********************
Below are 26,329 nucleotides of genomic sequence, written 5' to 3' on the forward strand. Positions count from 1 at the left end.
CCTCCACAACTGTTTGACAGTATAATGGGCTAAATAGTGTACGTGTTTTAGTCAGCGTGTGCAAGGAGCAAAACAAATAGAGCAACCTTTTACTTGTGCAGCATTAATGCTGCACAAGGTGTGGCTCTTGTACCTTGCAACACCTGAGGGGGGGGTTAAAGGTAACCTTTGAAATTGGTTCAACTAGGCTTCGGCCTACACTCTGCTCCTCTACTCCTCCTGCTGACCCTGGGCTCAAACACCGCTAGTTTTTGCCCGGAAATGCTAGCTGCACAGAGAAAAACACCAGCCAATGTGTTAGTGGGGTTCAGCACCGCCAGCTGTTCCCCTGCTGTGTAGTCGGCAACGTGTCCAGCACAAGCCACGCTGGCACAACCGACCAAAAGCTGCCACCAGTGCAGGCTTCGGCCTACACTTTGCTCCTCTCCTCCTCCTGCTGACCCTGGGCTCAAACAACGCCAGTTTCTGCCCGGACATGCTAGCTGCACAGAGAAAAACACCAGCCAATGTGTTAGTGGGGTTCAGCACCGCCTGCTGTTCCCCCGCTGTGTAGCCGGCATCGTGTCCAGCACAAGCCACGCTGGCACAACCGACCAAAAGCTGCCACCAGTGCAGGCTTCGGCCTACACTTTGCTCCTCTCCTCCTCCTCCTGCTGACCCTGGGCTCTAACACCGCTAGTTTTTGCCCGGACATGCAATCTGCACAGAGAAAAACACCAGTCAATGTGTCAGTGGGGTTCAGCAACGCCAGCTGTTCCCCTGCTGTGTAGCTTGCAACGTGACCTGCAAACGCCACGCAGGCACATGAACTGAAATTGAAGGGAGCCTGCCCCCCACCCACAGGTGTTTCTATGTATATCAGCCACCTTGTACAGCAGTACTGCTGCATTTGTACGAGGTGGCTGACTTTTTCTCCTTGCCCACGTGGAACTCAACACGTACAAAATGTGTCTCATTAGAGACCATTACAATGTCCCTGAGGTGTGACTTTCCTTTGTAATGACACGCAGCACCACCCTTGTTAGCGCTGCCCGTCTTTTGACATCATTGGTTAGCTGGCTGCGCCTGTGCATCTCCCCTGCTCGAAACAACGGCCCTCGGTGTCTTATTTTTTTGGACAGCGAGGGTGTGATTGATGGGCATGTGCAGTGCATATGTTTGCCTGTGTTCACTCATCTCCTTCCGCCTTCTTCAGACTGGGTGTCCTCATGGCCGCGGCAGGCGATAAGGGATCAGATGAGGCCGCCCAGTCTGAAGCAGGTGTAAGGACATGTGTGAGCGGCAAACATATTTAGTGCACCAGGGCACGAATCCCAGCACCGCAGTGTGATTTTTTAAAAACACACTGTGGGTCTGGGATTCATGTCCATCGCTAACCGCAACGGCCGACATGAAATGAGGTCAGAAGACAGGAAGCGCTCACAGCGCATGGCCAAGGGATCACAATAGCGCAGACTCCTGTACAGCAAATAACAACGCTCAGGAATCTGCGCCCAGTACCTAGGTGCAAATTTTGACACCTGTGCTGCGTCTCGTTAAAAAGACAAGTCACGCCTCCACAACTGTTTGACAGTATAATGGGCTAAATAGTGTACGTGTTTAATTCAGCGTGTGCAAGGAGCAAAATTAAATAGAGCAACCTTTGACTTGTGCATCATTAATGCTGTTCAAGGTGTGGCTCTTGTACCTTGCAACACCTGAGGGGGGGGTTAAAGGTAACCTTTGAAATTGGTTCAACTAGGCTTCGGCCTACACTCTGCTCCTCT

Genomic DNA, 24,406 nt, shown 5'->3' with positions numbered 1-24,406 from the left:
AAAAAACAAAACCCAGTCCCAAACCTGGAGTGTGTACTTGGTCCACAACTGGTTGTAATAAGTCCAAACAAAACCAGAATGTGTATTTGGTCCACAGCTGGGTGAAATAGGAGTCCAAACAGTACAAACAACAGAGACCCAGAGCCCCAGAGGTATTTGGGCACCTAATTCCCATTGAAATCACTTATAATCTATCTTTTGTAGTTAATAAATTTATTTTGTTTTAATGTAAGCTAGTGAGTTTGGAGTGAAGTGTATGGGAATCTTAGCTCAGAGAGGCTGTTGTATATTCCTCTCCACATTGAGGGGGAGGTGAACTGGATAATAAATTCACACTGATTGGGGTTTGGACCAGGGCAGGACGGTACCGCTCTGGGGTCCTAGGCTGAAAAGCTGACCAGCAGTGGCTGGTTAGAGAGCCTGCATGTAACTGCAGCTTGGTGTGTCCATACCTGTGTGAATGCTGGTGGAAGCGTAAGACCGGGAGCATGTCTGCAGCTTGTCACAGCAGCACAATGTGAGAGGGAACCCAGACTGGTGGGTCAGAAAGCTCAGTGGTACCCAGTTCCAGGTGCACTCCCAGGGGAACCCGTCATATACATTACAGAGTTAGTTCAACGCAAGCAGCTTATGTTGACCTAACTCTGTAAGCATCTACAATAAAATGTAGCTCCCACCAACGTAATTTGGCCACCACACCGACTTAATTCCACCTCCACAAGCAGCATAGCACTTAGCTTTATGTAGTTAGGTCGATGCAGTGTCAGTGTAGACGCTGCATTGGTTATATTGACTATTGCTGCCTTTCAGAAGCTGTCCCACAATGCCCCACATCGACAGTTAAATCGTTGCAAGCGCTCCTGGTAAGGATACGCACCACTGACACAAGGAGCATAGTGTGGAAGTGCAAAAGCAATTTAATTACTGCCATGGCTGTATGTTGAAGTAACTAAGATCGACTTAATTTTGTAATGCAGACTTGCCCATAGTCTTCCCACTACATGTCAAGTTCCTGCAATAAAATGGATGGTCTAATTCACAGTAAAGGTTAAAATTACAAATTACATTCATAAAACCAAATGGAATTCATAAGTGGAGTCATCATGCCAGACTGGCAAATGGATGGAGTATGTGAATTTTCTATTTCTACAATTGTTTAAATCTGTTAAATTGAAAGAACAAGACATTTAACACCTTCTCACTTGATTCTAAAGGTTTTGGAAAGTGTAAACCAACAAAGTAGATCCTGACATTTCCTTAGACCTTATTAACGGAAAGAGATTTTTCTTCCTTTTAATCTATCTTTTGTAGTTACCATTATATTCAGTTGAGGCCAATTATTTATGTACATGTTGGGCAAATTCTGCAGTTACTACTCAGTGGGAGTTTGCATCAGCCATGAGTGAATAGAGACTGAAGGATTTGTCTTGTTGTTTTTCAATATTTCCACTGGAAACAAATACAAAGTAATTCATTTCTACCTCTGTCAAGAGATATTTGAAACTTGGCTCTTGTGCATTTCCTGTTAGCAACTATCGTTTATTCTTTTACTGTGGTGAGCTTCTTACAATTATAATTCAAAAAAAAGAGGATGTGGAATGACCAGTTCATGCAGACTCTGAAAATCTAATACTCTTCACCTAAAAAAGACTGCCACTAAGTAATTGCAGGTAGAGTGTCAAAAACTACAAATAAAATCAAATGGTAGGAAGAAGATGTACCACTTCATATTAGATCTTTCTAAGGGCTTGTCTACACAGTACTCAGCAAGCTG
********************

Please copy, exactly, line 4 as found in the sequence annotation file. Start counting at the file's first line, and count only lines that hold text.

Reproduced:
AAAAAACAAAACCCAGTCCCAAACCTGGAGTGTGTACTTGGTCCACAACTGGTTGTAATAAGTCCAAACAAAACCAGAATGTGTATTTGGTCCACAGCTGGGTGAAATAGGAGTCCAAACAGTACAAACAACAGAGACCCAGAGCCCCAGAGGTATTTGGGCACCTAATTCCCATTGAAATCACTTATAATCTATCTTTTGTAGTTAATAAATTTATTTTGTTTTAATGTAAGCTAGTGAGTTTGGAGTGAAGTGTATGGGAATCTTAGCTCAGAGAGGCTGTTGTATATTCCTCTCCACATTGAGGGGGAGGTGAACTGGATAATAAATTCACACTGATTGGGGTTTGGACCAGGGCAGGACGGTACCGCTCTGGGGTCCTAGGCTGAAAAGCTGACCAGCAGTGGCTGGTTAGAGAGCCTGCATGTAACTGCAGCTTGGTGTGTCCATACCTGTGTGAATGCTGGTGGAAGCGTAAGACCGGGAGCATGTCTGCAGCTTGTCACAGCAGCACAATGTGAGAGGGAACCCAGACTGGTGGGTCAGAAAGCTCAGTGGTACCCAGTTCCAGGTGCACTCCCAGGGGAACCCGTCATATACATTACAGAGTTAGTTCAACGCAAGCAGCTTATGTTGACCTAACTCTGTAAGCATCTACAATAAAATGTAGCTCCCACCAACGTAATTTGGCCACCACACCGACTTAATTCCACCTCCACAAGCAGCATAGCACTTAGCTTTATGTAGTTAGGTCGATGCAGTGTCAGTGTAGACGCTGCATTGGTTATATTGACTATTGCTGCCTTTCAGAAGCTGTCCCACAATGCCCCACATCGACAGTTAAATCGTTGCAAGCGCTCCTGGTAAGGATACGCACCACTGACACAAGGAGCATAGTGTGGAAGTGCAAAAGCAATTTAATTACTGCCATGGCTGTATGTTGAAGTAACTAAGATCGACTTAATTTTGTAATGCAGACTTGCCCATAGTCTTCCCACTACATGTCAAGTTCCTGCAATAAAATGGATGGTCTAATTCACAGTAAAGGTTAAAATTACAAATTACATTCATAAAACCAAATGGAATTCATAAGTGGAGTCATCATGCCAGACTGGCAAATGGATGGAGTATGTGAATTTTCTATTTCTACAATTGTTTAAATCTGTTAAATTGAAAGAACAAGACATTTAACACCTTCTCACTTGATTCTAAAGGTTTTGGAAAGTGTAAACCAACAAAGTAGATCCTGACATTTCCTTAGACCTTATTAACGGAAAGAGATTTTTCTTCCTTTTAATCTATCTTTTGTAGTTACCATTATATTCAGTTGAGGCCAATTATTTATGTACATGTTGGGCAAATTCTGCAGTTACTACTCAGTGGGAGTTTGCATCAGCCATGAGTGAATAGAGACTGAAGGATTTGTCTTGTTGTTTTTCAATATTTCCACTGGAAACAAATACAAAGTAATTCATTTCTACCTCTGTCAAGAGATATTTGAAACTTGGCTCTTGTGCATTTCCTGTTAGCAACTATCGTTTATTCTTTTACTGTGGTGAGCTTCTTACAATTATAATTCAAAAAAAAGAGGATGTGGAATGACCAGTTCATGCAGACTCTGAAAATCTAATACTCTTCACCTAAAAAAGACTGCCACTAAGTAATTGCAGGTAGAGTGTCAAAAACTACAAATAAAATCAAATGGTAGGAAGAAGATGTACCACTTCATATTAGATCTTTCTAAGGGCTTGTCTACACAGTACTCAGCAAGCTG